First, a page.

Some of the most powerful and unique aircraft from the Cold War era are featured on this runway in North Texas. This static display of United States military might was held in March 1966 during an airshow hosted by Carswell Air Force Base (AFB).
Located just northwest of Fort Worth, TX, Carswell AFB was named after a B-24 Liberator bomber pilot and native of Fort Worth, Major Horace S. Carswell. Carswell was awarded the Medal of Honor for his actions following an attack on a 12-ship Japanese convoy, which saved the lives of most of his crew but resulted in his death as his plane crashed into a mountain. Before its closure in 1991, the airbase’s mission was to train and support heavy bomber groups, and was one of the first Strategic Air Commands (SAC) in the U.S. Today it is called Naval Air Station Joint Reserve Base Fort Worth – home to reserve air units of the Air Force, Navy, Marines Corps, and Air National Guard.
One of the most unique aircraft in the photo is the XB-70 Valkyrie. The XB-70 Valkyrie was the largest and fastest strategic bomber the United States ever built. It was designed to exceed Mach 3, or over 2301 mph, and had a service ceiling of over 77,000 feet. It performed these speeds and reached these altitudes using six General Electric afterburner turbojet engines, each producing 30,000 lbf of thrust. Just a few months later in June, the Valkyrie would be destroyed, along with an F-104 Starfighter, in a tragic mid-air collision during an unauthorized photo shoot.
Also read: Unauthorized Photo Session Kills Pilots, Destroys Experimental Aircraft
Here is a brief description of the aircraft in the photo.
A-37 Dragonfly – The Cessna A-37 Dragonfly was introduced during the Vietnam War and remained in peacetime service afterward. It’s a twin-engine American light attack aircraft with tandem seats for the pilot and co-pilot or training pilot. It was developed from T-37 Tweet basic trainer. To get the Dragonfly ready to be a combat aircraft, it needed to gain some weight. Improvements would be stronger wings, three additional weapons pylons on each wing, larger wingtip fuel tanks, and better avionics for navigation and targeting. A 7.62 mm Gatlin-style machine gun was added to the nose of the aircraft with a capacity of 3,000 rounds/minute. With these upgrades, the A-37 could fly lower and slower over a target to provide excellent close-air support.
B-26K Counter Invader – Or the A-37 in the picture is more likely a B-26K, which was an iconic twin-engined light bomber and ground attack aircraft born in WWII. In the 1950s, it roared above the Korean skies to disrupt North Korean supply lines as a night intruder, and then was reassigned in the 1960s in Vietnam where its eight .50 caliber nose guns were used for powerful ground attacks along the Ho Chi Minh Trail with up to 8 tonnes of mixed ordnance payload capacity – truly remarkable firepower!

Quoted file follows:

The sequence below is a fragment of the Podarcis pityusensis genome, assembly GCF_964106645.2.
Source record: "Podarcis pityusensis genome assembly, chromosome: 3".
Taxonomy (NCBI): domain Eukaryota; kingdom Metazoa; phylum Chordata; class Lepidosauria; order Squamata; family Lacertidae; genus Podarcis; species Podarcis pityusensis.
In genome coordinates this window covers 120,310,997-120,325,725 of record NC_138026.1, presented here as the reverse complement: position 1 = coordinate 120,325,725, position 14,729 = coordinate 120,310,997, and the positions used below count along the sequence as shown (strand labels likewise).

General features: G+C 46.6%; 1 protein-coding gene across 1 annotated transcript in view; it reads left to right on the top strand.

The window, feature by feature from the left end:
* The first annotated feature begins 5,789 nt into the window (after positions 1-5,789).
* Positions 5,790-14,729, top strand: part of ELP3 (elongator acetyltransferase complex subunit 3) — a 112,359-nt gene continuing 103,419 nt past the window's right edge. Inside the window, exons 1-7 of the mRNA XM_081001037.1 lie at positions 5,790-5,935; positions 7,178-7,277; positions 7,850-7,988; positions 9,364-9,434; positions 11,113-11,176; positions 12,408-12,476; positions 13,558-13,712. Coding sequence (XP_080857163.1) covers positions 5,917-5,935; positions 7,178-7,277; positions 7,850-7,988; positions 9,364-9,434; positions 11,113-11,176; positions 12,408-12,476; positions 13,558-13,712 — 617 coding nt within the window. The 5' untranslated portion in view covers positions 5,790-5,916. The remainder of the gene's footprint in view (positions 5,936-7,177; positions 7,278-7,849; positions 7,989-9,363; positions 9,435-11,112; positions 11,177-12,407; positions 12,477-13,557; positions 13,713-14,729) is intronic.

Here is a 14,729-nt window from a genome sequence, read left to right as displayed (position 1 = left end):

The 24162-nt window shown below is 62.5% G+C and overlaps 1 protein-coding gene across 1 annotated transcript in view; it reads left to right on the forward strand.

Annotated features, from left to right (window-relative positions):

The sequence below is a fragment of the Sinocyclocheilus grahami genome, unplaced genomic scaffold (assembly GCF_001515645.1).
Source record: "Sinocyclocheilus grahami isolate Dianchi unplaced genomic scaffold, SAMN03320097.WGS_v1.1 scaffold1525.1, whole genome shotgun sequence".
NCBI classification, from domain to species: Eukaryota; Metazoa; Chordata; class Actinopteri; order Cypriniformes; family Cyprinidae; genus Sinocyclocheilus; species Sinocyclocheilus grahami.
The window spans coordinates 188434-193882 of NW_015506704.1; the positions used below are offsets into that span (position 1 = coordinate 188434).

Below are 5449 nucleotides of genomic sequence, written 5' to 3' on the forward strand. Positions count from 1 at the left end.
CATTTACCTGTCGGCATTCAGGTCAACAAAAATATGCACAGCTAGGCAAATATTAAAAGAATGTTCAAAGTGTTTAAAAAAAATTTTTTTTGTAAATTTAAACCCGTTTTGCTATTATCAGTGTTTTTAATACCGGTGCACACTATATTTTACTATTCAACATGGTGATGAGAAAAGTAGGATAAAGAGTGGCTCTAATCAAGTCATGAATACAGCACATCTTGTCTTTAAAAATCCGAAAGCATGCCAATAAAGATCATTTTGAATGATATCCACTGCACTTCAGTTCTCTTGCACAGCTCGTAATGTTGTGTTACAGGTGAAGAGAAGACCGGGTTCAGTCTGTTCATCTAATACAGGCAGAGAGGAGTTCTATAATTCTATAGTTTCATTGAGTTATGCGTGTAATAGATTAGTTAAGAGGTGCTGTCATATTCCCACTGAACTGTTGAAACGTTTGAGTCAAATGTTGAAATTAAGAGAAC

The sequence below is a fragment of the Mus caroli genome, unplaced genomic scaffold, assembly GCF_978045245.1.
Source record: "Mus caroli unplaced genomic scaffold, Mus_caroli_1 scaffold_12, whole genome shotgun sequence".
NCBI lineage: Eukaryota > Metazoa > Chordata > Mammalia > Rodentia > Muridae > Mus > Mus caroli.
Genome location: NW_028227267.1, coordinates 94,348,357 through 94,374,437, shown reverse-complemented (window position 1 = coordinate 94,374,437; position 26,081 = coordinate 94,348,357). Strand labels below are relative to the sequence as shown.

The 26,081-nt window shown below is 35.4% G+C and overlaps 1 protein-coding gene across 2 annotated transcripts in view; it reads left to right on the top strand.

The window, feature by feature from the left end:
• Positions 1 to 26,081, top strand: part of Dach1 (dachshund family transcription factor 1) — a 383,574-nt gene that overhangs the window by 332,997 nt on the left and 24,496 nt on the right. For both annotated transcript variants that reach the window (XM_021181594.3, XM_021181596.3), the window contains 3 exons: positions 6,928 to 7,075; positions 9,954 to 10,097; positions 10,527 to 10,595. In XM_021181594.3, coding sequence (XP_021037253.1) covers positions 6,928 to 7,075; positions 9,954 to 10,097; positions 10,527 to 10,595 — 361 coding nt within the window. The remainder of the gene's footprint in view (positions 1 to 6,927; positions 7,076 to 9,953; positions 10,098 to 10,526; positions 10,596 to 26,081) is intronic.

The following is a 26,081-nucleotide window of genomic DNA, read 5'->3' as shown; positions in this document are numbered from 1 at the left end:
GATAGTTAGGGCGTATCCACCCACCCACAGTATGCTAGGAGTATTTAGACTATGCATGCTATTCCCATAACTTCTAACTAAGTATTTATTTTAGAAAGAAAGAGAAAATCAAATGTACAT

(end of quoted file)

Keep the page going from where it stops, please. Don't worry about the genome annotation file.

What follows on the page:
B-52 Stratofortress – The B-52 is a long-range, subsonic, jet-powered strategic bomber powered by eight turbofans. The B-52 is officially known as the Stratofortress. This behemoth of the sky has other unofficial nicknames given by the pilots that fly them. The B-52 is quite large with a length of just over 159 feet long and a wingspan of 185 feet wide. Because of its massive size, the B-52 has a nickname among U.S. Air Force personnel as “BUFF” which is short for “Big Ugly Fat F*****” or to some, Big Ugly Fat Fellow.
Also read: It’s BUFF, The Big Ugly Fat Fellow
B-58 Hustler – The first bomber to fly at Mach 2, the Hustler was designed for high-speed, high-altitude penetration missions to deliver a nuclear payload. This sleek-looking supersonic delta wing bomber was powered by 4 afterburner turbojet engines that propelled it to a max speed of 1,319 mph. It was extremely fast for its time. Setting 19 world record speed records, in March of 1962 a B-58 crew set a record for a non-stop round trip from Los Angeles to New York and back to Los Angeles in a time of 4 hours, 41 minutes, and 14.91 seconds, at an average of 1,044.46 mph.
Also read: The Hustler – An Air Force Record Setter
C-141 Starlifter – The C-141 Starlifter ushered in a new era of fast and efficient transport for the US military with its four turbofans providing remarkable acceleration, topping out at 567 mph. Put into service as an upgrade to traditional propeller aircraft such as the Douglas C-124 Globemaster II or Douglas C-133 Cargomaster, this powerful airlifter set a precedent that revolutionized modern cargo transportation.
See Infographic: Compare the USAF Cargo Aircraft C-5 C-17 C-130 Infographic
F-101 Voodoo – With its powerful supersonic speeds, the F-101 Voodoo was a revolutionary fighter bomber and reconnaissance aircraft. Its advanced weapons bay could house up to four AIM-4 Falcon missiles or two AIR Genie rockets cleverly concealed within its sleek airframe using a rotating door, ready for deployment at any given moment.
F-102 Delta Dagger – During the Cold War, the F-102 Delta Dagger was ready to take swift action against any invading Soviet strategic bomber fleets. Designed specifically for combating Tupolev Tu-95s and other prominent bombers of its era, this aircraft provided a powerful defensive layer in international airspace.
F-104 Starfighter – The F-104 Starfighter was a supersonic interceptor designed without a lot of extra interior frills. It was armed with a 20mm Gatling autocannon. Initially, it carried two sidewinders on the wing tips, but eventually, they added more pylons under the wings and body. The F-104 was not an air-to-air dogfighter. It was designed to get off the ground and climb quickly at a rate of 48,000 ft/min to intercept incoming bombers, strike, and then get away.
Also read: Missile With a Man In It – the F-104 Starfighter
F-105 Thunderchief – The F-105 was designed to fly fast at very low altitudes, penetrate contested air space under the radar, and deliver a nuclear payload housed internally. When the F-105D served in Vietnam, its primary mission was to deliver heavy bombs against all military targets but it became dedicated to locating and destroying the SAM sites so that American aircraft could get through to their bombing missions.